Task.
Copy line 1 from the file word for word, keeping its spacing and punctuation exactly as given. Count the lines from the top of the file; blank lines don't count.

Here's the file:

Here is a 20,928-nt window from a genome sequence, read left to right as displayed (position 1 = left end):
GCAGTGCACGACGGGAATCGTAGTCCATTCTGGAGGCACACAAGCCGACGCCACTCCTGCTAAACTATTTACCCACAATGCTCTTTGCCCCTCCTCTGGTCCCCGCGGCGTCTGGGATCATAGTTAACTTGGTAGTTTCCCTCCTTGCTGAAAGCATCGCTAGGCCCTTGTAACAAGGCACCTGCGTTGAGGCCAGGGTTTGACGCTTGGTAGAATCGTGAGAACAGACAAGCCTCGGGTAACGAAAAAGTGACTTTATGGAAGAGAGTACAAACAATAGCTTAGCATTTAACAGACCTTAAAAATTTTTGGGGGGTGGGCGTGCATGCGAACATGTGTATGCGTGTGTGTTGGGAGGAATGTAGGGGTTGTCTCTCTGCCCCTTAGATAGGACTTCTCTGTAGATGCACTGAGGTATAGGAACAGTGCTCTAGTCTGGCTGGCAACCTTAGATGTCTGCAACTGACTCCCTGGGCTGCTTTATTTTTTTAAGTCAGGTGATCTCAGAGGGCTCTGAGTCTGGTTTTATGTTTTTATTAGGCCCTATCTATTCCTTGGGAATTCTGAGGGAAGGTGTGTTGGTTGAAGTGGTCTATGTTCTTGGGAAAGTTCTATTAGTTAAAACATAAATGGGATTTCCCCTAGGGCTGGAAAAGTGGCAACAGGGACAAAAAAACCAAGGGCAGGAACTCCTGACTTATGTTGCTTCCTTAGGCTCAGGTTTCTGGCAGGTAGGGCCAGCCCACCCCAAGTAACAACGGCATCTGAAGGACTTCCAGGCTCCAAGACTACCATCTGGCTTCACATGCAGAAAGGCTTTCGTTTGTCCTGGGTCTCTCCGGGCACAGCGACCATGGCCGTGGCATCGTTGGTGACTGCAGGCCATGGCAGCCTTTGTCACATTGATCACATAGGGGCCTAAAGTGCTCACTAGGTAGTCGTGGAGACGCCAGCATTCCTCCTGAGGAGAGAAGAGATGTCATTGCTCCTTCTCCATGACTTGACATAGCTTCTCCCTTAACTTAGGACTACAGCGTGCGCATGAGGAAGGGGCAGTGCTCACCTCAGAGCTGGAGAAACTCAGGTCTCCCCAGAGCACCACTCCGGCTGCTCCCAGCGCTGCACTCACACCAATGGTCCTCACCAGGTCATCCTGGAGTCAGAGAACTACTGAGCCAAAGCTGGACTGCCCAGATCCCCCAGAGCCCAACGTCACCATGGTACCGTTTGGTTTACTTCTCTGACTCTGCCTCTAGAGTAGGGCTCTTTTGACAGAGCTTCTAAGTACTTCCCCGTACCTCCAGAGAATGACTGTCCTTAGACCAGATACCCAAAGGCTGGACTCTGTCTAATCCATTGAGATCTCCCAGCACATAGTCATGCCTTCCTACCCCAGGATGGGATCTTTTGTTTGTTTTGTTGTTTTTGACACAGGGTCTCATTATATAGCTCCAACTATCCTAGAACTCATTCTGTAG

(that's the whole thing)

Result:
Here is a 20,928-nt window from a genome sequence, read left to right as displayed (position 1 = left end):